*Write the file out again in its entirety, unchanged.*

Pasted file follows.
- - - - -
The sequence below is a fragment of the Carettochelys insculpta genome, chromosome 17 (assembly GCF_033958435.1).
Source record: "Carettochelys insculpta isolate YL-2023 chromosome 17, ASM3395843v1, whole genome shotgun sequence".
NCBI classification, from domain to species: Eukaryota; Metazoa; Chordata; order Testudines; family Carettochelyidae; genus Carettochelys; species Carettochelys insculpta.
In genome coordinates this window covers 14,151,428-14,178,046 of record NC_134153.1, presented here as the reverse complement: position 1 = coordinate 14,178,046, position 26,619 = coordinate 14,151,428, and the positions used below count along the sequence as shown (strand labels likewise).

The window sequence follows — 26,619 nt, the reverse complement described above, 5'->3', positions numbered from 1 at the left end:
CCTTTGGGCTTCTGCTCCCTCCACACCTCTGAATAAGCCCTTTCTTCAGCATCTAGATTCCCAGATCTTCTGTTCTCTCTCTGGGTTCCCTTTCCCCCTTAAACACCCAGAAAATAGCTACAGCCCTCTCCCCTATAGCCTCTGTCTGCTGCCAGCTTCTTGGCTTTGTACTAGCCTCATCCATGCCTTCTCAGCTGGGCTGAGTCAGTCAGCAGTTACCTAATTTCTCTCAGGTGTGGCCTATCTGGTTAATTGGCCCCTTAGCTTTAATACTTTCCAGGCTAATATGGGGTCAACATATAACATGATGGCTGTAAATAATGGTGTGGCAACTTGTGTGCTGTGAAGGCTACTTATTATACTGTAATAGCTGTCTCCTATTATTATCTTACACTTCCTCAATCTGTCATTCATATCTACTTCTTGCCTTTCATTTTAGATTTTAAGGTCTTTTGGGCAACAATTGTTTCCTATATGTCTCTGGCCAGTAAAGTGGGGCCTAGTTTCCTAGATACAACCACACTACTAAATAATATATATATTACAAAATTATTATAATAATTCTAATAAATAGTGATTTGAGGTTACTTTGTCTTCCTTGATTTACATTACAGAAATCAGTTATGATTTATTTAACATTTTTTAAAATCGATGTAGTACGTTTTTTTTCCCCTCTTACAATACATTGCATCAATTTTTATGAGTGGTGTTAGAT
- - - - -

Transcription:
The sequence below is a fragment of the Carettochelys insculpta genome, chromosome 17 (assembly GCF_033958435.1).
Source record: "Carettochelys insculpta isolate YL-2023 chromosome 17, ASM3395843v1, whole genome shotgun sequence".
NCBI classification, from domain to species: Eukaryota; Metazoa; Chordata; order Testudines; family Carettochelyidae; genus Carettochelys; species Carettochelys insculpta.
In genome coordinates this window covers 14,151,428-14,178,046 of record NC_134153.1, presented here as the reverse complement: position 1 = coordinate 14,178,046, position 26,619 = coordinate 14,151,428, and the positions used below count along the sequence as shown (strand labels likewise).

The window sequence follows — 26,619 nt, the reverse complement described above, 5'->3', positions numbered from 1 at the left end:
CCTTTGGGCTTCTGCTCCCTCCACACCTCTGAATAAGCCCTTTCTTCAGCATCTAGATTCCCAGATCTTCTGTTCTCTCTCTGGGTTCCCTTTCCCCCTTAAACACCCAGAAAATAGCTACAGCCCTCTCCCCTATAGCCTCTGTCTGCTGCCAGCTTCTTGGCTTTGTACTAGCCTCATCCATGCCTTCTCAGCTGGGCTGAGTCAGTCAGCAGTTACCTAATTTCTCTCAGGTGTGGCCTATCTGGTTAATTGGCCCCTTAGCTTTAATACTTTCCAGGCTAATATGGGGTCAACATATAACATGATGGCTGTAAATAATGGTGTGGCAACTTGTGTGCTGTGAAGGCTACTTATTATACTGTAATAGCTGTCTCCTATTATTATCTTACACTTCCTCAATCTGTCATTCATATCTACTTCTTGCCTTTCATTTTAGATTTTAAGGTCTTTTGGGCAACAATTGTTTCCTATATGTCTCTGGCCAGTAAAGTGGGGCCTAGTTTCCTAGATACAACCACACTACTAAATAATATATATATTACAAAATTATTATAATAATTCTAATAAATAGTGATTTGAGGTTACTTTGTCTTCCTTGATTTACATTACAGAAATCAGTTATGATTTATTTAACATTTTTTAAAATCGATGTAGTACGTTTTTTTTCCCCTCTTACAATACATTGCATCAATTTTTATGAGTGGTGTTAGAT